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Recycling, use a carrot, not a stick

Over the last few years the level of recycling has certainly increased, unfortunately alongside ever more controversy over the bullying from local councils. It seems that there is a perception that the only way to get people to recycle is by implementing ever more rules and laws and higher fines, innovation and latteral thinking don’t seem to be applicable to local councils.

Here’s a simple alternative, remember you read it here first.

All my waste is valuable. It can be used as biomass for energy production, metals and various plastics for recycling, food and garden waste for composting. Even the waste from my toilet is extracted at the sewage treatment works, sold to farmers and spread on fields – actually there is a shortage!

Realistically, the thing that makes all this watse valuable is sorting. The more sorted it is, the better and the higher the value (the council doesn’t have to sort it).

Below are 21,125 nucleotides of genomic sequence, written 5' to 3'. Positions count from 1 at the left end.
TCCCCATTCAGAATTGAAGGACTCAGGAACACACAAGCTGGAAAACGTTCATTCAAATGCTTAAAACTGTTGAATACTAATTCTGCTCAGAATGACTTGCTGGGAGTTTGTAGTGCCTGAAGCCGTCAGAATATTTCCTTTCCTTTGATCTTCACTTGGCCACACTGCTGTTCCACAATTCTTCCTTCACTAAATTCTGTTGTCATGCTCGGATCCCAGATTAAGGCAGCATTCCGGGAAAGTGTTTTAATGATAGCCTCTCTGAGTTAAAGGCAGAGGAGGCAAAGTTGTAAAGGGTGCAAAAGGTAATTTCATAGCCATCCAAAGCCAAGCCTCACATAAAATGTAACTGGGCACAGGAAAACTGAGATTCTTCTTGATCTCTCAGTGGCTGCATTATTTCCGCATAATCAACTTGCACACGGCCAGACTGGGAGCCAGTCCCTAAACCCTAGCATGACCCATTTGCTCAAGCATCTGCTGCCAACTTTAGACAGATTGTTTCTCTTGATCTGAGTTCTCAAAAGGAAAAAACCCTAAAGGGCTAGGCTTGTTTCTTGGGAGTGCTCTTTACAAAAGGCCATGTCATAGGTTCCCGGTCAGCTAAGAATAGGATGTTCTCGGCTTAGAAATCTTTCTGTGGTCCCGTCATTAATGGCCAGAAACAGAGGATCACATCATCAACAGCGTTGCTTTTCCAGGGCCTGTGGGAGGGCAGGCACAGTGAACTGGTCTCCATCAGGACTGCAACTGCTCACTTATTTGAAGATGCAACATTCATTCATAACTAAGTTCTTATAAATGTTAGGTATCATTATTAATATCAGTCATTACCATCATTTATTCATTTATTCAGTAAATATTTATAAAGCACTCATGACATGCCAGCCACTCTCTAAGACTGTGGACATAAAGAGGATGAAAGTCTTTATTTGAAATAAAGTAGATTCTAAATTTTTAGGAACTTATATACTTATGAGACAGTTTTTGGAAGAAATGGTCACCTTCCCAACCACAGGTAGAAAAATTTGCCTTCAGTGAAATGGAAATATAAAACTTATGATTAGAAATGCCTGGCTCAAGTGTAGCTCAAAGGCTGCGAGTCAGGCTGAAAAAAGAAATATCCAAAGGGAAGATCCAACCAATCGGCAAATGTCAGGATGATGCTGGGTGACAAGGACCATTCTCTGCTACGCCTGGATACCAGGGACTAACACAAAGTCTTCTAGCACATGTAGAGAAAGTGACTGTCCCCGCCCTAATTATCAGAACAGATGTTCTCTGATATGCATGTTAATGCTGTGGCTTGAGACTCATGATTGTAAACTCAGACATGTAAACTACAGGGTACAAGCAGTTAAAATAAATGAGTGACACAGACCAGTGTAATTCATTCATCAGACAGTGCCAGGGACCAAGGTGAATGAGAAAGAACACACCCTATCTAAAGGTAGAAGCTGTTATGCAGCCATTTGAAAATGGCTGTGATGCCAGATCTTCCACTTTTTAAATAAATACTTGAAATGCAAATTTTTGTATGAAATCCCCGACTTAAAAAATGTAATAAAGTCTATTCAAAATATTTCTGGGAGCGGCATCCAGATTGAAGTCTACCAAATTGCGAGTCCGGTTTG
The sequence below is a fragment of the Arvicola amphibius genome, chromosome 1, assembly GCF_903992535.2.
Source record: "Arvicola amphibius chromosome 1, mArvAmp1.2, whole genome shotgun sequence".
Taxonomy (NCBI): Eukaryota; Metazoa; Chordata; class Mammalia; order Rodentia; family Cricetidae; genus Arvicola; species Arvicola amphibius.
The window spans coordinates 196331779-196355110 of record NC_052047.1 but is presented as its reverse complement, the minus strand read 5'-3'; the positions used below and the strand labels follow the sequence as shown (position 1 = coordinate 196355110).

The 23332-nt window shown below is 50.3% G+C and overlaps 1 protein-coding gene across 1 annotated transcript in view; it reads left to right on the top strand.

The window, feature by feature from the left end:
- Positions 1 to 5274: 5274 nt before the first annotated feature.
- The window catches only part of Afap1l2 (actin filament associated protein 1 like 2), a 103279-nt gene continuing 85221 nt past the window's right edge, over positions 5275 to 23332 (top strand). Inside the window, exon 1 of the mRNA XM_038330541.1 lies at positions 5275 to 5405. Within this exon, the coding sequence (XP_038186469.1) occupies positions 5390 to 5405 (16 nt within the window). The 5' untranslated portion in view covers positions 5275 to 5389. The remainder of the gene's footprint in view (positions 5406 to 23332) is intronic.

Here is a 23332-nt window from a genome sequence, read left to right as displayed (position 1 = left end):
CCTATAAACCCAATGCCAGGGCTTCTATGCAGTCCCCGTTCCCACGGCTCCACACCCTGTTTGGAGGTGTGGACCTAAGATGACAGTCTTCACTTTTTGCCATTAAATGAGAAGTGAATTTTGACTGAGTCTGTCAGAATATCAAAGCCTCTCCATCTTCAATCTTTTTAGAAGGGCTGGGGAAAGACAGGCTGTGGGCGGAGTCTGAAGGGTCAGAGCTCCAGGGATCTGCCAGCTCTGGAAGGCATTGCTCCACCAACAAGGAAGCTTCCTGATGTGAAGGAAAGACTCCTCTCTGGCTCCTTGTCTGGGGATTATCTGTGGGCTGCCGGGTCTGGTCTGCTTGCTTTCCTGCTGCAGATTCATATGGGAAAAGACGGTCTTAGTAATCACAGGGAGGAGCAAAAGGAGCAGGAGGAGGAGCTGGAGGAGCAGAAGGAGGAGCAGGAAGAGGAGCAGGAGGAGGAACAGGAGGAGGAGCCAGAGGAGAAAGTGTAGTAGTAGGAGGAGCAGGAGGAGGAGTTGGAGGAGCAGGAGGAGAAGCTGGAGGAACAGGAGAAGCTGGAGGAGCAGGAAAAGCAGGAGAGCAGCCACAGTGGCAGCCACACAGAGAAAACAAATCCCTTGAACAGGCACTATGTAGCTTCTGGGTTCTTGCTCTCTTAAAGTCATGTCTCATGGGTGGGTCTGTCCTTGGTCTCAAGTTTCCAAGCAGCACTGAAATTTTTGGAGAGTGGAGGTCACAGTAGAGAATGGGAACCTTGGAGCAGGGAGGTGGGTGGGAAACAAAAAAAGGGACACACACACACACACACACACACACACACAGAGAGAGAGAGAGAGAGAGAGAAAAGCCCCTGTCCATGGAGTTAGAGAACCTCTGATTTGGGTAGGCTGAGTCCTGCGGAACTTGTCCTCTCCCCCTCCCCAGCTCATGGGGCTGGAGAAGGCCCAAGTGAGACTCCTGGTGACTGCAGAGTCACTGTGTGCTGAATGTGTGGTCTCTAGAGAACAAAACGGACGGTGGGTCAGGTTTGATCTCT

An indication of the value of this waste is that local clubs will make money from paper, though there has been a glut. I have frequent visits from ‘scrappies’,  “any scrap metal” old car batteries are also wanted. Actually I keep all my old cans and make an annual trip to the scrap yard and sell them.

So, where am I going with this?

Lets get over the rigid, boring, council recycling regime and turn the whole thing on its head and start buying peoples rubbish off them.

If there is enough money and organisation in council’s to manage chips in wheely bins and weighing, and fines and frightening little old ladies and all that goes with that, equally the same can be applied to checking, weighing and paying for recycled materials from the home owner.

How to ensure the recycled materials (no longer waste) are fit for recycling?  Simple, apply the sale of goods act, after all, I as a householder am selling this material, it is not being thrown away. I now have a real incentive to sort my waste and ensure it has a value.

Not only do I have an immediate and quantifiable benefit in that I get paid, but also that my council tax has the potential to go down. 

If I do it, so will my neighbours and who then can complain about an interfering council, there are no losers, lots of winners!

More Plymouth household waste is rejected for recycling

Government to rule out ‘pay as you throw’ waste charge


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